Protesters also commandeered two police vans, climbing atop the armored vehicles to jubilantly wave Egypt's red, white and black flag and chant against Morsi. The protesters later mingled freely with the black-clad riot police, as more and more people flocked to the area to join the demonstration.

The protesters covered most of the palace walls with anti-Morsi graffiti and waved giant banners carrying images of revolutionaries killed in earlier protests. "Down with the regime" and "No to Morsi," they wrote on the walls.

"He isn't the president of all Egyptians, only of the Muslim Brotherhood," said protester Mariam Metwally, a postgraduate student of international law. "We don't feel like he is our president."

A giant poster emblazoned with an image of Morsi wearing a Pharaonic crown was hoisted between two street light posts outside the presidential palace. "Down with the president. No to the constitution," it declared.

"The scene at Itihadiya palace is a stab at the president's legitimacy and his constitutional declaration," opposition leader Hamdeen Sabahi told a private TV network. "The scene sends a message to the president that he is running out of time."

The massive gathering was reminiscent of the one outside the palace on Feb. 11, 2011 — the day authoritarian president Hosni Mubarak stepped down in the face of an 18-day uprising that ended his 29-year regime.

Shouts of "Erhal! Erhal!" — Arabic for "Leave! Leave!" — and "The people want to topple the regime!" rose up from the crowd, the same chants used against Mubarak. This time, though, they were directed at his successor, Egypt's first democratically elected president.

"The same way we brought down Mubarak in 18 days, we can bring down Morsi in less," Ziad Oleimi, a prominent rights activist, told the crowds using a loudspeaker.

In Alexandria, some 10,000 opponents of Morsi gathered in the center of the country's second-largest metropolis, chanting slogans against the leader and his Islamic fundamentalist group, the Muslim Brotherhood.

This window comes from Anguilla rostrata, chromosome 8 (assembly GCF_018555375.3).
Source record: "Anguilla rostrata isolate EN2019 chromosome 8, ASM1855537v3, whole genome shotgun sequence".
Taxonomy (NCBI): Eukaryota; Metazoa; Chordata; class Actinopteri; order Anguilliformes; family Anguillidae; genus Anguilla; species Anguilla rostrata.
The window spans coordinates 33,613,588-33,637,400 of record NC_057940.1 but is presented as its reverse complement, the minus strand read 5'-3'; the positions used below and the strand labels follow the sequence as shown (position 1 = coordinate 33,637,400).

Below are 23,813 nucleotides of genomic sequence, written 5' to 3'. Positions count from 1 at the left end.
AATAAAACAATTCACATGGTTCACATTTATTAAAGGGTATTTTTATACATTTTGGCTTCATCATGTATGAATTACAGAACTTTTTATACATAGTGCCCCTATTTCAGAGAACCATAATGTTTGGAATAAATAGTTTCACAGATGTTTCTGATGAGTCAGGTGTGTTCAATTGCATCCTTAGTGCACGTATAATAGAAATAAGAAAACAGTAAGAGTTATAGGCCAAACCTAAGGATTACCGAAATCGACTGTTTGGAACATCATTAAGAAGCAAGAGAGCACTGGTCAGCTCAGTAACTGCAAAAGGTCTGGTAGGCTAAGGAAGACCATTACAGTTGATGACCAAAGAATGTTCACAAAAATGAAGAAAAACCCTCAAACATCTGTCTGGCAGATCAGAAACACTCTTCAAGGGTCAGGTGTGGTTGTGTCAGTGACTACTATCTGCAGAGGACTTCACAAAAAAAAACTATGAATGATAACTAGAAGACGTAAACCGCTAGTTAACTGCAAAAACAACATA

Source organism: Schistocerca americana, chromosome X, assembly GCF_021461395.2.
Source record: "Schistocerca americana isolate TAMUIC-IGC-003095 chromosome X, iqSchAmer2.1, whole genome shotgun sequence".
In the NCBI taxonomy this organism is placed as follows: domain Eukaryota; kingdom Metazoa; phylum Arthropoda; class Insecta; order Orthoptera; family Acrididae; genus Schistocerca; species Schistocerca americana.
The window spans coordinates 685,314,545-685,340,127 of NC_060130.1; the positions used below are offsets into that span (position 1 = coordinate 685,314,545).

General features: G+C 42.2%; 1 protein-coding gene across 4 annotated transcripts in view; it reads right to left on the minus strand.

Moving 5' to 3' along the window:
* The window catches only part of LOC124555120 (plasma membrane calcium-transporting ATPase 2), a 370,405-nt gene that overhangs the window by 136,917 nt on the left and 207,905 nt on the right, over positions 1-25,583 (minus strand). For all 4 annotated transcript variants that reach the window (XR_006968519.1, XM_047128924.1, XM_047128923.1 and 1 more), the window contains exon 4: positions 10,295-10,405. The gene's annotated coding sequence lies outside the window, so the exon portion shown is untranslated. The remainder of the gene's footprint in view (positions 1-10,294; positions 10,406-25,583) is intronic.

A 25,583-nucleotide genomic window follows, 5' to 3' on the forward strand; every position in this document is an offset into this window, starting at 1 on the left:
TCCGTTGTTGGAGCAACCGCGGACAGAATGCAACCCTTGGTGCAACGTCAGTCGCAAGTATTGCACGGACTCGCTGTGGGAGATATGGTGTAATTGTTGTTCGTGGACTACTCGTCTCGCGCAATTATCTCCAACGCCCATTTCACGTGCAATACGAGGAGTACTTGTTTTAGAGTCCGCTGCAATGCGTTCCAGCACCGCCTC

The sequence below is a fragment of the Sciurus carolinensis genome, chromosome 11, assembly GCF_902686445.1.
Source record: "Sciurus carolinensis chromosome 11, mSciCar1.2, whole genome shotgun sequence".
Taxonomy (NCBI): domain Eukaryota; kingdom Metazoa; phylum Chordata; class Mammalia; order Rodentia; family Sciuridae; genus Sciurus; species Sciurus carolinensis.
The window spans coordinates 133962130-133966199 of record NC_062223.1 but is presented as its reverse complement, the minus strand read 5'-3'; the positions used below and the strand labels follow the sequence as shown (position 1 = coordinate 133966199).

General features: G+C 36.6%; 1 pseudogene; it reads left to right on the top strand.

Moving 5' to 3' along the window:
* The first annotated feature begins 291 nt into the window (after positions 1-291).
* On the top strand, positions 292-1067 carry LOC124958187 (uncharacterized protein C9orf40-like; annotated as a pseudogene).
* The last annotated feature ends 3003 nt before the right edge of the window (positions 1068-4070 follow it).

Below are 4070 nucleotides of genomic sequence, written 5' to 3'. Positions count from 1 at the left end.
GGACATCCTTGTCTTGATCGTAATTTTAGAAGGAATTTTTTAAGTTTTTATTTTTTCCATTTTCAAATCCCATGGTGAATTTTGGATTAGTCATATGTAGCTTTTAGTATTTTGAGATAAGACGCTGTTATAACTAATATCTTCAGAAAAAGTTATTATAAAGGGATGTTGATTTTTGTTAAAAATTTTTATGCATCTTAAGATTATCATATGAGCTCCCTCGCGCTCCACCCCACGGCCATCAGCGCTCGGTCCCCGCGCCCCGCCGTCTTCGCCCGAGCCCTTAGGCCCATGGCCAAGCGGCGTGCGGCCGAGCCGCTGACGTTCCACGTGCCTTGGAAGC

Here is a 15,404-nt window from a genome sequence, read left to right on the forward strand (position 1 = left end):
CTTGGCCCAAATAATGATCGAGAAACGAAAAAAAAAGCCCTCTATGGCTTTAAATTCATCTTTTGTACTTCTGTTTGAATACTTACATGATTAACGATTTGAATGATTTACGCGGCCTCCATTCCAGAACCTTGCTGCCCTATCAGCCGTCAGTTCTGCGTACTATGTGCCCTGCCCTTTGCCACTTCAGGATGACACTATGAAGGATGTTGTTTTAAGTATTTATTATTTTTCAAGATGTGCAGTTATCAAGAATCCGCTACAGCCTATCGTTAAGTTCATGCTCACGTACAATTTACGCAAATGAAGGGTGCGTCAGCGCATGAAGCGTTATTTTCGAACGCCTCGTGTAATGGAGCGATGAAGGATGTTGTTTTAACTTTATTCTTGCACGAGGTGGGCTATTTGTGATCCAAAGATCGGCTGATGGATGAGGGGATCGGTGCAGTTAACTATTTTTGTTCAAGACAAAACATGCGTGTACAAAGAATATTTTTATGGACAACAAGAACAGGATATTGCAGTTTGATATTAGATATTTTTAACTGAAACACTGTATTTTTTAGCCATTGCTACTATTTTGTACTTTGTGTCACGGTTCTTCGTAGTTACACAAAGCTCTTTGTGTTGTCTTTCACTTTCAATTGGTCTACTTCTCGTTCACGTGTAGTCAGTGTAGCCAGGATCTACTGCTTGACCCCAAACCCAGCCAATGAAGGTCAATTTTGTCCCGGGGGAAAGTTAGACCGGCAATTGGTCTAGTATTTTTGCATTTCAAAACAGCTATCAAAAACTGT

The protests fueled Egypt's worst political crisis since Mubarak's ouster, with the country clearly divided into two camps: Morsi, his Muslim Brotherhood and their ultraconservative Islamist allies, versus an opposition made up of youth groups, liberal parties and large sectors of the public.

Tens of thousands also gathered in Cairo's downtown Tahrir Square, miles away from the palace, to join several hundred who have been camping out there for nearly two weeks. There were other large protests around the city.

Smaller protests by Morsi opponents were staged in the Islamist stronghold of Assiut, as well as in Suez, Luxor, Aswan, Damanhour and the industrial city of Mahallah, north of Cairo.

"Freedom or we die," chanted a crowd of several hundred outside a mosque in Cairo's Abbasiyah district. "Mohammed Morsi, illegitimate! Brotherhood, illegitimate!" they yelled.

Earlier Tuesday, several hundred protesters also gathered outside Morsi's residence in an upscale suburb. "Down with the sons of dogs. We are the power and we are the people," they chanted.

Morsi, who narrowly won the presidency in a June election, appeared to be in no mood for compromise.

A statement by his office said he met Tuesday with his deputy, his prime minister and several top Cabinet members to discuss preparations for the referendum. The statement suggested business as usual at the palace, despite the mass rally outside its doors.